I was a 325-pound chef; a cooking machine with rave reviews; a man given to extremes. Then, I was diagnosed with type 2 diabetes. Suddenly, I had to change my diet and I was stunned and beside myself with concern. I have always had a lover's quarrel with food, but now I had to search for alternative ingredients that would appease my taste buds while being nutritious and beneficial for a diabetic diet.
Carlos's HbA1c had been above 10.2% for the last three clinic visits. We were frustrated because he was 16 years old, had a great personality and knew a lot about diabetes management. Every time he came to clinic without his blood-sugar records, he would promise to bring them next time and also promised to get his HbA1c down. It was hard not to believe him because he was such a nice guy.
Although runners of all levels are welcome at the New York City marathon, its course is unrelenting-a 174-foot ascent in the first mile, another steep climb in Queens, and 26.2 miles of hard asphalt that stretches from Staten Island to the Bronx and back down.
Many of you probably record your blood glucose in a diary or logbook, which you bring to your healthcare team on routine visits. This logbook has been an important component of diabetes treatment programs since the days of Dr. Elliot Joslin (Joslin Diabetes Center), the late pioneering diabetes specialist. Dr. Joslin believed important events in a person's life and diabetes treatment should be entered into a diary that both that person and his health care team could refer back to for treatment decisions.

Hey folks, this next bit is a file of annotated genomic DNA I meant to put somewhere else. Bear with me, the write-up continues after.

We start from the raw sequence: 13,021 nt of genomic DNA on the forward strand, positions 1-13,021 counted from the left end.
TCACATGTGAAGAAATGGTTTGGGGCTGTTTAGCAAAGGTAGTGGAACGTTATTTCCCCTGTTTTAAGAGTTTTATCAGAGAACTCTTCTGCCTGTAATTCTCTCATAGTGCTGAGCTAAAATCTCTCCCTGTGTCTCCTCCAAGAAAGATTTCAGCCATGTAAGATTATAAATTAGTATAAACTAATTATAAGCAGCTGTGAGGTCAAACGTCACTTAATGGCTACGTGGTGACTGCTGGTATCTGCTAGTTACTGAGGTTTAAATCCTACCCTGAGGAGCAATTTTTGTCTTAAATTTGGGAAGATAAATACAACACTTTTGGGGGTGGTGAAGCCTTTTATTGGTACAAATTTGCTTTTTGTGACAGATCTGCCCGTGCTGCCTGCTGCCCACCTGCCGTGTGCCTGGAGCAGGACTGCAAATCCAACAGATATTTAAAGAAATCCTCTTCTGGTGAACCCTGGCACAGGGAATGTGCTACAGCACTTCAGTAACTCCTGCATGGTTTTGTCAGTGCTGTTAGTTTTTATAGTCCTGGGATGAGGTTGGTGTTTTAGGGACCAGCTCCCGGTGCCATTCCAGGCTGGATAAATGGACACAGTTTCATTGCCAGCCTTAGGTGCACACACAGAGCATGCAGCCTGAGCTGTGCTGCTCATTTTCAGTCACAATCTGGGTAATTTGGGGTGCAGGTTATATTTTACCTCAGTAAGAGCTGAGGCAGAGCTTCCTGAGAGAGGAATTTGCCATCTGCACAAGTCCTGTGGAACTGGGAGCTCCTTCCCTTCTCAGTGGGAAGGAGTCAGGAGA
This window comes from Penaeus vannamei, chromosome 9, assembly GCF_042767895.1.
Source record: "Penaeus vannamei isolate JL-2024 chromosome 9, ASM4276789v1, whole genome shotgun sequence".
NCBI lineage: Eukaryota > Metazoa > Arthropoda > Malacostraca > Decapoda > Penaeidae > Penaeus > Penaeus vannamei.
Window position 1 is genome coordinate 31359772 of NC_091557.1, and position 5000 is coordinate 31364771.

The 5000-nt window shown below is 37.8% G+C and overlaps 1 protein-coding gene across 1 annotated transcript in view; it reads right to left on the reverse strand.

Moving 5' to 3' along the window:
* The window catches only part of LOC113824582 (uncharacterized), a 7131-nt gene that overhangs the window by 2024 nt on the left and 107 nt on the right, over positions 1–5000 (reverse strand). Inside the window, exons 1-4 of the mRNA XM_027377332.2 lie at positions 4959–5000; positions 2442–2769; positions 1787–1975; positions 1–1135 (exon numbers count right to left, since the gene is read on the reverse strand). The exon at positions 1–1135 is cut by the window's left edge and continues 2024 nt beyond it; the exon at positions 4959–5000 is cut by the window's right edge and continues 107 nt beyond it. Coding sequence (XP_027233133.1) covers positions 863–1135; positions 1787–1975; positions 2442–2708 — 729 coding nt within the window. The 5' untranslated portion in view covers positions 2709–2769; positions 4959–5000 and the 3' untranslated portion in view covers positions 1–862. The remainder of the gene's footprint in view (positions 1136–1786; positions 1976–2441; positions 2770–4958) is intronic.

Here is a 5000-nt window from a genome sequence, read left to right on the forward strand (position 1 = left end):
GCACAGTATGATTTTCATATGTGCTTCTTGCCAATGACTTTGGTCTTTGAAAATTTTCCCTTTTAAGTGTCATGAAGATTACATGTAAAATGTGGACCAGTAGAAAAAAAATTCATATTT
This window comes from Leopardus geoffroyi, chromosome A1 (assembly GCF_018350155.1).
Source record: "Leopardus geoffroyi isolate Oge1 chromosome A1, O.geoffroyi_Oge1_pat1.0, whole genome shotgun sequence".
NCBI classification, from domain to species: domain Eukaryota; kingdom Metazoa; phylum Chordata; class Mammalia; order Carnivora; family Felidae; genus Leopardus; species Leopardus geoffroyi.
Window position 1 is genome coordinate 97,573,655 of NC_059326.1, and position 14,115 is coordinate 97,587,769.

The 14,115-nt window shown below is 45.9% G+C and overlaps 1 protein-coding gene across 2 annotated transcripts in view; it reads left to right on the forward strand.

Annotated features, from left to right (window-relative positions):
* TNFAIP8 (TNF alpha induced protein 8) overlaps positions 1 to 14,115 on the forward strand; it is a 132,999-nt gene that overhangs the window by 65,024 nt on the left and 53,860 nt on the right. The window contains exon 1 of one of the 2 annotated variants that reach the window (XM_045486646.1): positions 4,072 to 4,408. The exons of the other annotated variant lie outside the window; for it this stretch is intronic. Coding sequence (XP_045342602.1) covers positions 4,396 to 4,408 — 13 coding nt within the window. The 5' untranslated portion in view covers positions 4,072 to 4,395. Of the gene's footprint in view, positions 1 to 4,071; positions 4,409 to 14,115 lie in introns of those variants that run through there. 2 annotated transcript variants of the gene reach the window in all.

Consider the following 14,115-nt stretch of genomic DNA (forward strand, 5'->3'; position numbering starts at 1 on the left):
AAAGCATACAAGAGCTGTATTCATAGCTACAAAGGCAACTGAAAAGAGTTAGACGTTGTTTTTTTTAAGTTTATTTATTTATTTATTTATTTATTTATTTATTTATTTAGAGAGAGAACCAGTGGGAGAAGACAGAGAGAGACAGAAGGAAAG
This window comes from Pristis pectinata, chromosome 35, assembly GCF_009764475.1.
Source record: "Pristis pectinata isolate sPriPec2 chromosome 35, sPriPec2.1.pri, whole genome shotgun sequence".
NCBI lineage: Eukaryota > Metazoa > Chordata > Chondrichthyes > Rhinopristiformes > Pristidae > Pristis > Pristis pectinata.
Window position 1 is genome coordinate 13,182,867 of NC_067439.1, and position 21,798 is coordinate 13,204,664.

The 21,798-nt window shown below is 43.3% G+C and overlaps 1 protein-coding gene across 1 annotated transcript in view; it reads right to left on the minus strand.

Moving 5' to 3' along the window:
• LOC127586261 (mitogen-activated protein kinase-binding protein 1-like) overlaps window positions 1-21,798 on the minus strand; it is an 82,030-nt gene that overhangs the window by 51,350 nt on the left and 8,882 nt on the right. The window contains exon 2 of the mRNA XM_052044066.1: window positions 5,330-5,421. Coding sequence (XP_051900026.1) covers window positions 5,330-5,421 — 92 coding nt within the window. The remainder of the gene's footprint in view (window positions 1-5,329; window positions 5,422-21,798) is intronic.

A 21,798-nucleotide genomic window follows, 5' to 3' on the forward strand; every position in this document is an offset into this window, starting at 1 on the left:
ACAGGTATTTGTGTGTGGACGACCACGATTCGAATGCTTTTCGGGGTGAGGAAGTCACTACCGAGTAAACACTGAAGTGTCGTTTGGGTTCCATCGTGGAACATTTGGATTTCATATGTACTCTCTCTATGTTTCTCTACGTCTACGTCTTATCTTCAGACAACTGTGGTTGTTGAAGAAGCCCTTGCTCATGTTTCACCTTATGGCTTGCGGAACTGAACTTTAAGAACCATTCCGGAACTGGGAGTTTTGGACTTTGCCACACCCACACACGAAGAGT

Exercise for people with diabetes is crucial for good glycemic control. Type1s can reduce their insulin doses and type 2s can reduce the risk of numerous complications. But exercise for people with diabetes also requires special attention because it has special risks.